Whitehot Magazine

Francois Sanges @ Arret sur l'Image Galerie

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François Sanges, Jardin de l’Ombre I  #12, 2008-2009
4x5 in large format photography, gelatin silver print, 6.4 x 8.8 in
Courtesy, François Sanges & Arrêt sur l’Image Gallery

 François Sanges: Le Jardin de l’Ombre (Garden of Shadow)

Arrêt sur l’Image Galerie
Hangar G2, bassin à flot #1
quaì Armand Lalande
33300 Bordeaux, France
17 February through 26 March, 2011

“The past is the beginning of the beginning and all that is and has been is but the twilight of the dawn.” H.G. Wells

 A new beginning from a forgotten past is a dusty business. Add ambient moisture to the dust and you have fertile ground for new life. It is a simple process of nature we’ve seen repeated time and time again; but what if things aren’t simple? Arrêt sur l’Image Galerie in Bordeaux France presents the latest series of work by Francois Sanges, a penetrating look at a fertility mutated by a limited environment lacking in resources. Le Jardin de l’Ombre (Garden of Shadow) is a group of sixty-one 4x5 large format photographs, printed by Sanges himself, taken in an abandoned submarine base in Bordeaux. The series was photographed in four sessions over the course of a year, 2008 to 2009. The current exhibition at Arrêt sur l’Image consists of twenty-seven of these sixty-one photographs.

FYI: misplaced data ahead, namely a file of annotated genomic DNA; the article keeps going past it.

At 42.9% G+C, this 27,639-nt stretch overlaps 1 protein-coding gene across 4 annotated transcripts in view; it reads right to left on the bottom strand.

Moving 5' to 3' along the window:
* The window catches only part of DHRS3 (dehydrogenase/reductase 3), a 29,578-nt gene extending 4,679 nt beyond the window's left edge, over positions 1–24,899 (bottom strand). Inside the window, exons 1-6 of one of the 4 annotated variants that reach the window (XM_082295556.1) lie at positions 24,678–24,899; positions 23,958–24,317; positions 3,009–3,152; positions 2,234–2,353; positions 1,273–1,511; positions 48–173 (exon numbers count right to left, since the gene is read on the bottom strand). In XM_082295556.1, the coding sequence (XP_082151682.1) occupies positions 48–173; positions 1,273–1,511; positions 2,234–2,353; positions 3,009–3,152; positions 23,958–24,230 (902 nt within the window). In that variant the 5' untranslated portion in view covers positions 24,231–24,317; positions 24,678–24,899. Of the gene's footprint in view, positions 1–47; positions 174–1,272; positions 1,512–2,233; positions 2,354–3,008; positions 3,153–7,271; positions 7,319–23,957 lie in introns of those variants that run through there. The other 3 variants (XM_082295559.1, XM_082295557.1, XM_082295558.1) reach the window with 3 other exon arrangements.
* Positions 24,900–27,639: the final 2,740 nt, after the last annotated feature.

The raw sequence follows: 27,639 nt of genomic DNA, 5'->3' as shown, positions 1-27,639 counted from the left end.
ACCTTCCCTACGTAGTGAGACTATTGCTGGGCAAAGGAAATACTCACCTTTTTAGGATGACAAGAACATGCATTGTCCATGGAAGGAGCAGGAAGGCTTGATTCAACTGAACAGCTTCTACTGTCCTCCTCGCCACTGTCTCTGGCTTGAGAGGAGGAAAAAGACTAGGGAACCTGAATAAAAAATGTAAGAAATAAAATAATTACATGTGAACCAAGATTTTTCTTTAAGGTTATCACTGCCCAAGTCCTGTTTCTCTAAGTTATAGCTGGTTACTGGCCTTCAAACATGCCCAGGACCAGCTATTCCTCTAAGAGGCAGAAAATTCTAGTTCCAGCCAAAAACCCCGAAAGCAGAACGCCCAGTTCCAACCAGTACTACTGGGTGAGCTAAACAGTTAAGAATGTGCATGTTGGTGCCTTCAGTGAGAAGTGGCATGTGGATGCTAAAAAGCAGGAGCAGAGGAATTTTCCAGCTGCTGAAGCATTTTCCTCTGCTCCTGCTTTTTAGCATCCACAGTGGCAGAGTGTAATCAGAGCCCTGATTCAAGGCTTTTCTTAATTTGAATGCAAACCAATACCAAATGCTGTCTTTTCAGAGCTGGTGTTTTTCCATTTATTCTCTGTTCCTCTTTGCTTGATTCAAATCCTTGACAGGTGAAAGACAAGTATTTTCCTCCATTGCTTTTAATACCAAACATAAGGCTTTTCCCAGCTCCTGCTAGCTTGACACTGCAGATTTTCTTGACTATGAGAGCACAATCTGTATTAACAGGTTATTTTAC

The all-white gallery situated in a marine hangar and surrounded by architecture studios was a place where you could breathe. It was a near-perfect foil to the dark, hermetic and somewhat claustrophobic work by Sanges. I enjoyed the simple contrast of having my attention pulled into the visual space of the photographs while feeling quite at liberty in the luminous gallery. The photographs on view were somber, brooding and silent. Sanges and his 4x5 camera penetrated into a place hidden; a place where genetic diversity is not known. It is a place of adaptation within strict limitations and with few options for survival. Mutation is normal here. It called to mind the photographs of weeds growing at ground zero in Hiroshima by Joao Penalva. 

Christian Gattinoni, author of the exhibition essay, suggests Sanges’ compositions resemble vast plateaus minus the grandeur. However, I found the space within the photographs confined by a near-constant back wall and the prevalence of a low concrete ceiling. But this spatial confinement gave poignancy to the work; a poignancy too often gratuitous with plateaus. In 1985 Sanges photographed on Easter Island, the resulting book, Île de Pâques, 1988, has vistas in abundance. It was on view in the gallery and conveniently opened to a page with a plateau, illustrating the similarities between the works. I found a different continuity, not in the physical similarities to topography but in the historical memory of the two places. They are settings which have forgotten their own narratives and new ones have sprung up in their place. This is a disturbing notion when reminded of the environmental challenges facing us, as suggested by the circumstances of the eco-system in Sanges’ photographs.

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François Sanges, Jardin de l’Ombre II  #1, 2008-2009
4x5 in large format photography, gelatin silver print, 6.4 x 8.8 in
Courtesy, François Sanges & Arrêt sur l’Image Gallery